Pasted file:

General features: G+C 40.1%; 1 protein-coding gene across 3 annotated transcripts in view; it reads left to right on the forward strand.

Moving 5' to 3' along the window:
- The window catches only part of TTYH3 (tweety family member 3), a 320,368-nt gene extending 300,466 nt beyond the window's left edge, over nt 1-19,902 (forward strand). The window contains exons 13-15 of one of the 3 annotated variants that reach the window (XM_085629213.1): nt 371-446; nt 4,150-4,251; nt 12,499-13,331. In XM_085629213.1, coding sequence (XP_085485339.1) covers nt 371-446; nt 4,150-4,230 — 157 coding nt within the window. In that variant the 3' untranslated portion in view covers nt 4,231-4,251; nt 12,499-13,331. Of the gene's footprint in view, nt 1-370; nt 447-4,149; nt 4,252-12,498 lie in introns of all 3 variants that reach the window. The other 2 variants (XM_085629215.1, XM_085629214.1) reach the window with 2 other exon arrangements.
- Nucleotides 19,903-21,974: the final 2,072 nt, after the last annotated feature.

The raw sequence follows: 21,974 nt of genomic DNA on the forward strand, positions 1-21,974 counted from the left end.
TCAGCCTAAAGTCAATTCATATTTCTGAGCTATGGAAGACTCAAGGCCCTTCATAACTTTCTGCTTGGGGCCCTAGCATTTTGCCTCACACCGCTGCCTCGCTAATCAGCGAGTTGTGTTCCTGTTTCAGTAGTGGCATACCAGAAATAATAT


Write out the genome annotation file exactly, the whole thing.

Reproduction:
General features: G+C 40.1%; 1 protein-coding gene across 3 annotated transcripts in view; it reads left to right on the forward strand.

Moving 5' to 3' along the window:
- The window catches only part of TTYH3 (tweety family member 3), a 320,368-nt gene extending 300,466 nt beyond the window's left edge, over nt 1-19,902 (forward strand). The window contains exons 13-15 of one of the 3 annotated variants that reach the window (XM_085629213.1): nt 371-446; nt 4,150-4,251; nt 12,499-13,331. In XM_085629213.1, coding sequence (XP_085485339.1) covers nt 371-446; nt 4,150-4,230 — 157 coding nt within the window. In that variant the 3' untranslated portion in view covers nt 4,231-4,251; nt 12,499-13,331. Of the gene's footprint in view, nt 1-370; nt 447-4,149; nt 4,252-12,498 lie in introns of all 3 variants that reach the window. The other 2 variants (XM_085629215.1, XM_085629214.1) reach the window with 2 other exon arrangements.
- Nucleotides 19,903-21,974: the final 2,072 nt, after the last annotated feature.

The raw sequence follows: 21,974 nt of genomic DNA on the forward strand, positions 1-21,974 counted from the left end.
TCAGCCTAAAGTCAATTCATATTTCTGAGCTATGGAAGACTCAAGGCCCTTCATAACTTTCTGCTTGGGGCCCTAGCATTTTGCCTCACACCGCTGCCTCGCTAATCAGCGAGTTGTGTTCCTGTTTCAGTAGTGGCATACCAGAAATAATAT